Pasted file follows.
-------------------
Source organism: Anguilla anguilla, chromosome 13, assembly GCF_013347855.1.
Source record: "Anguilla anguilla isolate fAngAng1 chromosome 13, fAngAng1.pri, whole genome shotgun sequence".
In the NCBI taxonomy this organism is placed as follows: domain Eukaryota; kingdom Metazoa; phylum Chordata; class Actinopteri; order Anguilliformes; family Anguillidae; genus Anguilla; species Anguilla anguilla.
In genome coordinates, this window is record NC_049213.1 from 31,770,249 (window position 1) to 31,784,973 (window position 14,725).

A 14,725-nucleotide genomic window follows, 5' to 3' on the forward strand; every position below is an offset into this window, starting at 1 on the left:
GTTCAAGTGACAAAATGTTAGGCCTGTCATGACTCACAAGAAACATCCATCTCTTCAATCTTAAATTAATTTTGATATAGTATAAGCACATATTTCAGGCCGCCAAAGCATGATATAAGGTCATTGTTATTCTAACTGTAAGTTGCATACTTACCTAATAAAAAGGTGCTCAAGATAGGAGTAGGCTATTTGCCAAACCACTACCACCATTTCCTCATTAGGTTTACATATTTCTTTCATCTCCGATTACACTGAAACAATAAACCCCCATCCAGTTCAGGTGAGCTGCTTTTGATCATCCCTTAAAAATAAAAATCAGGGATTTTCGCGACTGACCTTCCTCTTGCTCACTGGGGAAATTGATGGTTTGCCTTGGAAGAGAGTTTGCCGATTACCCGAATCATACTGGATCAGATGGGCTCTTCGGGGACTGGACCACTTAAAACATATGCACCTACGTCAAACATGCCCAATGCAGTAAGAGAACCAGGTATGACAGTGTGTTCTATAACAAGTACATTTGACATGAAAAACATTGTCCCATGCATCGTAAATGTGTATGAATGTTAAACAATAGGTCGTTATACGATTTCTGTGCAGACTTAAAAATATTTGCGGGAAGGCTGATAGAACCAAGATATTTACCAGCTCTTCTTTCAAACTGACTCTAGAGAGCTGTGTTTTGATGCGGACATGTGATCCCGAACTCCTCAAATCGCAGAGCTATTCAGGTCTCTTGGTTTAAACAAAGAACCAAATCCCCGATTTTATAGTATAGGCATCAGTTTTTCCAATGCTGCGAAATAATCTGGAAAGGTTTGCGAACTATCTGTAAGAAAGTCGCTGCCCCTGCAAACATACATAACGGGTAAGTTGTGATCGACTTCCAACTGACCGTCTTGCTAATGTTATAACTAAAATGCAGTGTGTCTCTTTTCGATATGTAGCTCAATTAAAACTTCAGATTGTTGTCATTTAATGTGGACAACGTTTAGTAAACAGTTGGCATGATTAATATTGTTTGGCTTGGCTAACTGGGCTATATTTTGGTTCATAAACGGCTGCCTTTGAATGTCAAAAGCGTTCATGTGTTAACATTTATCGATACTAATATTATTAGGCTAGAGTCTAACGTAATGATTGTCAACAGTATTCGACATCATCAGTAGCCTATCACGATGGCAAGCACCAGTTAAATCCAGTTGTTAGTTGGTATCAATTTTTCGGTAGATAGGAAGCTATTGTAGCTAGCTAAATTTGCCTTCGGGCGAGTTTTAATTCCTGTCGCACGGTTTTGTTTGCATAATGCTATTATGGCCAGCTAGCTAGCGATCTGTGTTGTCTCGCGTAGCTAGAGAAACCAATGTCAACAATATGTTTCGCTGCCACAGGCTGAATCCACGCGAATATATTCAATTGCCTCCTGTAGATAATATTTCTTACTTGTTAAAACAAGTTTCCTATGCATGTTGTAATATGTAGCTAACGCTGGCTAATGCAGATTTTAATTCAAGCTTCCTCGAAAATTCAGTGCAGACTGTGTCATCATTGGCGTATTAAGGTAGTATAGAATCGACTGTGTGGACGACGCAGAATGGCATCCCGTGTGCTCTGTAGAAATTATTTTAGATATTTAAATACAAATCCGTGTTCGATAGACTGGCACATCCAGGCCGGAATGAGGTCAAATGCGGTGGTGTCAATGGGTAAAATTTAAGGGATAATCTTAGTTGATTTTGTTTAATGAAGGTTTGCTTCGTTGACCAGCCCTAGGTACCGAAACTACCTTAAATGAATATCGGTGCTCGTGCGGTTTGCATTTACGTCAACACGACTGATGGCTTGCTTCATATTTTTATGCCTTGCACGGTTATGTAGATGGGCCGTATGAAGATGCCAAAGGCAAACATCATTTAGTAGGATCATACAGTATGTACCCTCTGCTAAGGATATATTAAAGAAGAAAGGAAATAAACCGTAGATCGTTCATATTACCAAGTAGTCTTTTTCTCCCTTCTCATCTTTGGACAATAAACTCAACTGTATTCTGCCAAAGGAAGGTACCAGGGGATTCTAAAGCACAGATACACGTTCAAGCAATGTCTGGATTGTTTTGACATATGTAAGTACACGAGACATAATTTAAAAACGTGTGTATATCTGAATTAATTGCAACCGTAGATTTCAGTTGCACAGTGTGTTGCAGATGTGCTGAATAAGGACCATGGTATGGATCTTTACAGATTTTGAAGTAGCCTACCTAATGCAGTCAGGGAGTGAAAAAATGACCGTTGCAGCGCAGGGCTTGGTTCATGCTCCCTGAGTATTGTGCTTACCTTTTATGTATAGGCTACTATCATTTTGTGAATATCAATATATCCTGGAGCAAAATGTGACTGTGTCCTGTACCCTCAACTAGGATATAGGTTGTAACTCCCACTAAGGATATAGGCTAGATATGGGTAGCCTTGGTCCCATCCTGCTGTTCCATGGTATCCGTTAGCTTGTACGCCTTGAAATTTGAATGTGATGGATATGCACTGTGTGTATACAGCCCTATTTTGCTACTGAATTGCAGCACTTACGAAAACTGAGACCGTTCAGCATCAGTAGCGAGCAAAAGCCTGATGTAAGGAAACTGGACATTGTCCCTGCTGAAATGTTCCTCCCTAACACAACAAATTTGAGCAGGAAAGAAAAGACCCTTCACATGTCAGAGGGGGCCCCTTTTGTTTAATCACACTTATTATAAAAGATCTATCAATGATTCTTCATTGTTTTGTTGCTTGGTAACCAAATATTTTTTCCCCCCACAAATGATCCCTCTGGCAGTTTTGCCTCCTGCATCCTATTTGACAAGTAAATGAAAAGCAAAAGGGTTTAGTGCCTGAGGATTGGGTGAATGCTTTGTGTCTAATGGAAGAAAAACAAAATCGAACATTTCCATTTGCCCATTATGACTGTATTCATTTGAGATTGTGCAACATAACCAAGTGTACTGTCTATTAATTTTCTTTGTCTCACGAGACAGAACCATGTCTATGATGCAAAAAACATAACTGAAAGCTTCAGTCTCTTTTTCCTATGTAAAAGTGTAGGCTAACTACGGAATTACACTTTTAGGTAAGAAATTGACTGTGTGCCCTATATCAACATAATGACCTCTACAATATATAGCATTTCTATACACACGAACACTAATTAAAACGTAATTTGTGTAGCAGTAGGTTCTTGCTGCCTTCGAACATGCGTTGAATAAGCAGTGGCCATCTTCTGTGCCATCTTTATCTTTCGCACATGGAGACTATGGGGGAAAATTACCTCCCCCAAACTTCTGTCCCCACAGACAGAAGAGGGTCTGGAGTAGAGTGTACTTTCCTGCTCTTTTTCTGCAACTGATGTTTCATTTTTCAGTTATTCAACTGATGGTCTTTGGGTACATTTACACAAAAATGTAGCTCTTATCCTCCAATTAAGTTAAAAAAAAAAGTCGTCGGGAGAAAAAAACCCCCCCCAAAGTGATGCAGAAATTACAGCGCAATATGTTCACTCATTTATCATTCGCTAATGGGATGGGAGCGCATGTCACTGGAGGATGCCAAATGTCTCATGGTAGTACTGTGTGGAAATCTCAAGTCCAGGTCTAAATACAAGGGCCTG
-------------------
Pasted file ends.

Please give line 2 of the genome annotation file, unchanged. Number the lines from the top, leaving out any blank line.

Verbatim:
Source record: "Anguilla anguilla isolate fAngAng1 chromosome 13, fAngAng1.pri, whole genome shotgun sequence".